Using public wireless Internet for your laptop or cellphone has many advantages. It’s usually free (thanks, Starbucks!), doesn’t use up the data on your phone, and … well, did we mention free?
But people often surf away without realizing that public wifi connections rarely have the same type of security protections as a private network.
Take these simple steps to protect yourself from the hazards of public wifi:
1.) Choose the right network
Some hackers will set up fake networks to prey off people using public networks and steal their private data. That “Free Starbucks WiFi” network might not actually be Starbucks’ official network. To protect yourself, CNET suggests you verify the name of the network with the staff of the establishment you are at. Also, mark the network as “public” to offer additional protection.
2.) Turn off sharing
It can be fun to share music, videos and other content online. While this is safe within the privacy of your own home, sharing on a public network leaves you vulnerable to hackers.
3.) Get a VPN
A VPN – virtual private network – routes your traffic through a secure network even when you are using public WiFi. Paid and free options exist, and vary based on your data needs and usage. CNET can help you begin your VPN search.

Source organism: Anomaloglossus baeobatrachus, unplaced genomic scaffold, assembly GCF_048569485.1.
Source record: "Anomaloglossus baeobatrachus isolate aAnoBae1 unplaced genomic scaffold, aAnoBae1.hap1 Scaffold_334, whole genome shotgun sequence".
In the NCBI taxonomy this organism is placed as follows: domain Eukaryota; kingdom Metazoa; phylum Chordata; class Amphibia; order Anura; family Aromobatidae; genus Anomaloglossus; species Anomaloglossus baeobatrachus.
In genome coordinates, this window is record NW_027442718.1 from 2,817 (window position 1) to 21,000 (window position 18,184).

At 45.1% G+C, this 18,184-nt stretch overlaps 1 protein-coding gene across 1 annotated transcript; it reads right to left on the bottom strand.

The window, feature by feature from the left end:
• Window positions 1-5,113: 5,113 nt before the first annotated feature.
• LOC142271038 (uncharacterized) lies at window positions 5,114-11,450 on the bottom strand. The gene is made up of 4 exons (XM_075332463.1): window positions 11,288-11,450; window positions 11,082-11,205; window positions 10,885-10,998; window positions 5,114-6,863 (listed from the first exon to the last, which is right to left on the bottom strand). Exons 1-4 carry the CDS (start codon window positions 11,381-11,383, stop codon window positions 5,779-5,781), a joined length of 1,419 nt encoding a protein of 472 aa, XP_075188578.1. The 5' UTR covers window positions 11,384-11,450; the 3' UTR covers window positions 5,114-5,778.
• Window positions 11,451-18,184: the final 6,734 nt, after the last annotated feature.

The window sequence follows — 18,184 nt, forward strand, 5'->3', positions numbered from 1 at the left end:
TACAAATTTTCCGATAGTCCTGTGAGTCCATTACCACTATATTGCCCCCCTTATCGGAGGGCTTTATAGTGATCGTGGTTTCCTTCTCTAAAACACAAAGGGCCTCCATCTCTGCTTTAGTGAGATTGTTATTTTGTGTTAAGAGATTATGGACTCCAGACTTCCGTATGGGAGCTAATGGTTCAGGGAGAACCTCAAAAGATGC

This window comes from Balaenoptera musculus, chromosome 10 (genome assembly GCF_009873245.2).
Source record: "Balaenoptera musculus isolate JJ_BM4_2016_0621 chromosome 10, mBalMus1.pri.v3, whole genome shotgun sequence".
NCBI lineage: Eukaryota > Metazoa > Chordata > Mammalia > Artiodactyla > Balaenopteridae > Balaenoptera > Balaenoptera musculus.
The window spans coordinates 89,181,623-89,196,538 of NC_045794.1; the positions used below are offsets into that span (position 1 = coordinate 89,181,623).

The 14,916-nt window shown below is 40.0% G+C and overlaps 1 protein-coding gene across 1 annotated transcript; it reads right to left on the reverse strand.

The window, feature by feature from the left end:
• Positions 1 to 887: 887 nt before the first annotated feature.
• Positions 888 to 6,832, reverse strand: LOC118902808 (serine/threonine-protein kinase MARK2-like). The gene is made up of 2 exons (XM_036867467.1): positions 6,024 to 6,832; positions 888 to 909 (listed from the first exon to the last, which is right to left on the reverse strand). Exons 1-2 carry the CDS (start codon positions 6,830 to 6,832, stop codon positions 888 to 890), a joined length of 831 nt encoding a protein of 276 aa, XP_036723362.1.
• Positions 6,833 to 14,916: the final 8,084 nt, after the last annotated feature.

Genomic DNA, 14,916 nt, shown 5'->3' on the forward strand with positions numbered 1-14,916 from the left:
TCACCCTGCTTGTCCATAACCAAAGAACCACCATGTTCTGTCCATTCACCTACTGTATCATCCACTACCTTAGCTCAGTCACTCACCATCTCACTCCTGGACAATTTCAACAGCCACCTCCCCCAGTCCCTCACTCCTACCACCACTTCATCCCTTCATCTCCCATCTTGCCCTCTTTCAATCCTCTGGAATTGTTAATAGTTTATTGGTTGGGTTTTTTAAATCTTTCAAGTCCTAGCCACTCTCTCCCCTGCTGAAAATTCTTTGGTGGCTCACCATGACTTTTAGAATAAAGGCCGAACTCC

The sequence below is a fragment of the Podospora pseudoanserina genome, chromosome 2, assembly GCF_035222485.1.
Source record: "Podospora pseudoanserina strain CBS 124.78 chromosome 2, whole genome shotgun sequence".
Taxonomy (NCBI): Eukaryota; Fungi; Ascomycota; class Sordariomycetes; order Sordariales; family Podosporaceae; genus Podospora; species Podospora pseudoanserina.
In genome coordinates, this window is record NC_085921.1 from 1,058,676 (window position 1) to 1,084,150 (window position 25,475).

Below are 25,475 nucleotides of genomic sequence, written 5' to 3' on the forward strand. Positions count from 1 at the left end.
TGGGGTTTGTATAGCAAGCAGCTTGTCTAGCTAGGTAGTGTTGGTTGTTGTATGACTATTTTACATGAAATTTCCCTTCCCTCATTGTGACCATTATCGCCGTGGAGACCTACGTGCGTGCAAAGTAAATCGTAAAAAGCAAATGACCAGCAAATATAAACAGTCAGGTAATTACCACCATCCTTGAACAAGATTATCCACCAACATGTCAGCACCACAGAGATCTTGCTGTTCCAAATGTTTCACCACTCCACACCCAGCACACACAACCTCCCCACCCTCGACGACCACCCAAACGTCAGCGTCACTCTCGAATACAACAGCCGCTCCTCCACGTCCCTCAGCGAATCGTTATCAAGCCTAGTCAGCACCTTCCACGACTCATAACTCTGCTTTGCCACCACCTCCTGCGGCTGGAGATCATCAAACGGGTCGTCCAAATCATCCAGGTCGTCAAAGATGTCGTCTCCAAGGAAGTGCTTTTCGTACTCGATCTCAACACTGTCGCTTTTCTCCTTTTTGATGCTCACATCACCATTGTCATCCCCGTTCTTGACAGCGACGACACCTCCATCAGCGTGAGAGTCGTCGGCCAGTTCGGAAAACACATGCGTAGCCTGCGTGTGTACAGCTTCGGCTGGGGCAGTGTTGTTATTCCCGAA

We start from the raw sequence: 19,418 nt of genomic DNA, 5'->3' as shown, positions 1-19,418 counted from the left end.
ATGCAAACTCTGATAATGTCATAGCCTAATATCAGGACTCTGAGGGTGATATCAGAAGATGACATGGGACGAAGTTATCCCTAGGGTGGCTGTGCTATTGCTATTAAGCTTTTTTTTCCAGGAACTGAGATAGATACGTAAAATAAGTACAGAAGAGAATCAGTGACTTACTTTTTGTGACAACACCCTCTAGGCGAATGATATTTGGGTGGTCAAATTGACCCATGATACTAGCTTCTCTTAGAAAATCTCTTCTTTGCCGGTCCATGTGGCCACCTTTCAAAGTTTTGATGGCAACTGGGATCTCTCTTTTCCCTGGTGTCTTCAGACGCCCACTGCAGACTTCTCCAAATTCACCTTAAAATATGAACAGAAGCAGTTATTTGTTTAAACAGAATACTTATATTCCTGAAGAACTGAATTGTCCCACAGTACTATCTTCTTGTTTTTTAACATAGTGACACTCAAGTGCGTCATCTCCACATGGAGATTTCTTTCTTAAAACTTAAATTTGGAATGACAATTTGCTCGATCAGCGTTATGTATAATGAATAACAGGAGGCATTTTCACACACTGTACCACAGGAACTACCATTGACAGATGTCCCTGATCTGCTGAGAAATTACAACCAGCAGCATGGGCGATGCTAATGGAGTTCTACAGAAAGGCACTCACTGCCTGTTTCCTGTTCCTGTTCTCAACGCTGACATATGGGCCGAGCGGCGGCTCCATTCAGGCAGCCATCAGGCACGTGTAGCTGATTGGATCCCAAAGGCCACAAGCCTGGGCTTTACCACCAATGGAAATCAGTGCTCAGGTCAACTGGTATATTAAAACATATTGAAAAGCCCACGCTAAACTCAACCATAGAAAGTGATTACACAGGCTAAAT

4.) Use HTTPs
Regular websites that begin with “http” transfer content in plain text, making it easy to hack for anyone who has gotten into your network connection. Websites that use HTTPS, encrypt the data, making it harder to hack. HTTPS Everywhere is a browser plugin that creates a secure connection on the sites you visit.
5.) Use two-factor authentication
Two-factor authentication means that you need two pieces of information to log into an account. Many services, including Google, Facebook, and Twitter, offer this protection. That way, even if someone has hacked your connection and password, you are still protected.
Note: This information is from the Citizens Utility Board, a nonprofit organization created by the Illinois General Assembly to represent the interests of residential utility customers.